White hair flying with the first touch of air, drooping moustache pure silver with a touch of brown in the middle – brown due to burnt hair because of excessive smoking, Imtiaz Sipra was a phenomenal writer.
Born in Rangoon in 1938, Sipra had a never-ending passion for sports. He was a different character; difficult to understand and hard to come to grips with. His level of thinking was inconceivably high and his expression simply a poetic frenzy which would leave the ardent readers in a trance.
Sipra didn’t write for commoners; he wrote for people who adhered to orthodox Edwardian expression and appreciated satire.
His writing was a subject about which most people know very little. It was reputed to be abstruse, dark and obscure - a mysterious combination of psychology, theology, a predictive, mellow-dramatic narration of events.
Sipra was a man of great wisdom. Oddly enough, he was considered of no practical value because of his abrasive nature and his ability to annoy people. However, he was of tremendous value for those who followed cricket passionately.
There were misconceptions about his personality which need to be dispelled. He was an amazingly loving father, a teacher and an honest man who sporadically behaved intangibly under the influence of alcohol. His lust for drinks to an extent of habituation and chain-smoking took the zing out of his life.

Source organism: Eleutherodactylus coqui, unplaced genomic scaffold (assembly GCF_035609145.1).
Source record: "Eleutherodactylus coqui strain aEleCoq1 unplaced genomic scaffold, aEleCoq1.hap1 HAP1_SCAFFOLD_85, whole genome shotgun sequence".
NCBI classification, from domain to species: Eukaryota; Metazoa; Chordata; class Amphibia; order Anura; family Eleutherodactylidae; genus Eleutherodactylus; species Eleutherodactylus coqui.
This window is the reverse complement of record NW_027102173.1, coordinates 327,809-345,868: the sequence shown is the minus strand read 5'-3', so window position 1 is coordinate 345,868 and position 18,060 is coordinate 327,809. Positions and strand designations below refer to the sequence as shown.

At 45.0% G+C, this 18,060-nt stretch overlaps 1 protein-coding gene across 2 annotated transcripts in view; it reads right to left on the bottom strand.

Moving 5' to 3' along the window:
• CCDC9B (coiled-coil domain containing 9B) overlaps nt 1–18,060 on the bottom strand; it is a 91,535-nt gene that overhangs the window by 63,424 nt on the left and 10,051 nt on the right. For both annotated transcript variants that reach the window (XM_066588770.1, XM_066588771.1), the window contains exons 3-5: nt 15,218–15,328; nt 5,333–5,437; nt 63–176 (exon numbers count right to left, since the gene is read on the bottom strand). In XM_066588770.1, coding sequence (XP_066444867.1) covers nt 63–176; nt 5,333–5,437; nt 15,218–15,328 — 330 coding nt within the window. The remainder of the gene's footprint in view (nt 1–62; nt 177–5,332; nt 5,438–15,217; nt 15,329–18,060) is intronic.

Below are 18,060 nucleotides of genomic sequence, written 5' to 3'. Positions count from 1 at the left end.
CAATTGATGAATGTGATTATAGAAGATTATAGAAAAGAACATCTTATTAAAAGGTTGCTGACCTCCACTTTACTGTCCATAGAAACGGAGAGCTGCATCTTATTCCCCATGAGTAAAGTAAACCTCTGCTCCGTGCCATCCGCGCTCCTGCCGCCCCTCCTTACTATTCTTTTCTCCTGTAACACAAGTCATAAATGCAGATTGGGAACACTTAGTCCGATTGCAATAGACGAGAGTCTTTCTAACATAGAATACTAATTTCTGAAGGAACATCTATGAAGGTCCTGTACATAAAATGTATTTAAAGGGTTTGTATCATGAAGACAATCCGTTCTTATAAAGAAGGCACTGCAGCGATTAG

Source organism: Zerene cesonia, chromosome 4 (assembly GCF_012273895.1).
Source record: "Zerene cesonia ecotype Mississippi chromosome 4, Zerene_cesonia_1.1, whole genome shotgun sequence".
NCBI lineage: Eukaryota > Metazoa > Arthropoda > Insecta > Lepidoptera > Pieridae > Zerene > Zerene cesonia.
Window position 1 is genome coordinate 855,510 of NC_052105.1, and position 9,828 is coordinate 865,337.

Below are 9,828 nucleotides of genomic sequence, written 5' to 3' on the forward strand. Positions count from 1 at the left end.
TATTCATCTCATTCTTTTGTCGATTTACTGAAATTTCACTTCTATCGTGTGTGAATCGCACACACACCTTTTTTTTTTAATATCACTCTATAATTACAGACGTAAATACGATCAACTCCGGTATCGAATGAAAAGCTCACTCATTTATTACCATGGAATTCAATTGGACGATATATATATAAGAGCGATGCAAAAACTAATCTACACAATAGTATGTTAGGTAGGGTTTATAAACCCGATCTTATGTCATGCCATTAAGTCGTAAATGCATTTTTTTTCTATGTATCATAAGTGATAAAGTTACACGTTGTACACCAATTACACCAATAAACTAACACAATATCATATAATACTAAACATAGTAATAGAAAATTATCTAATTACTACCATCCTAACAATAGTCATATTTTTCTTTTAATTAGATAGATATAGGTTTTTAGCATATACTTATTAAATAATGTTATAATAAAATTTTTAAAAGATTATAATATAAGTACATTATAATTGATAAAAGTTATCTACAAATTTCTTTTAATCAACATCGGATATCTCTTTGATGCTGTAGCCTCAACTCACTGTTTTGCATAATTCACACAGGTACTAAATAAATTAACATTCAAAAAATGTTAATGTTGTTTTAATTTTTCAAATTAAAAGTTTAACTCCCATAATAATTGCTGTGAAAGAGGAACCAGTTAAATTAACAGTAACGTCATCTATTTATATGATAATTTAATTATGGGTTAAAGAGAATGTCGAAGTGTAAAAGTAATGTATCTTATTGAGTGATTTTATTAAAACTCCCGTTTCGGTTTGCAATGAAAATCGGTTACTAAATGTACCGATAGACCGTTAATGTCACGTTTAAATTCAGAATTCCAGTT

Having started to drink and smoke as part of teenage frivolities, Sipra became dependent and that took the gloss off his most charming self. When Sipra was his real self, he was an institution. He could be a philosopher amongst the journalist glitterati and a story-teller amongst colleagues covering cricket matches or other sports events.
Sipra was extravagant and a multi-talented man. He also covered golf, bridge, polo, athletics and boxing.
At the time of his death in July 2001 of cardiac arrest, Sipra was serving as the Sports Editor of The News Lahore.
After the death of his wife in 1999, Sipra had become forlorn, mostly submerged in alcohol. He loved his two daughters and often pulled up his son Adnan, himself a fine journalist.
Sipra’s last cricketing stints as a journalist were in West Indies in 200 and England 2001. A damn good writer, he will long be remembered for his typical columns, full of enterprise and satire.
Source: The Fluctuating Fortunes
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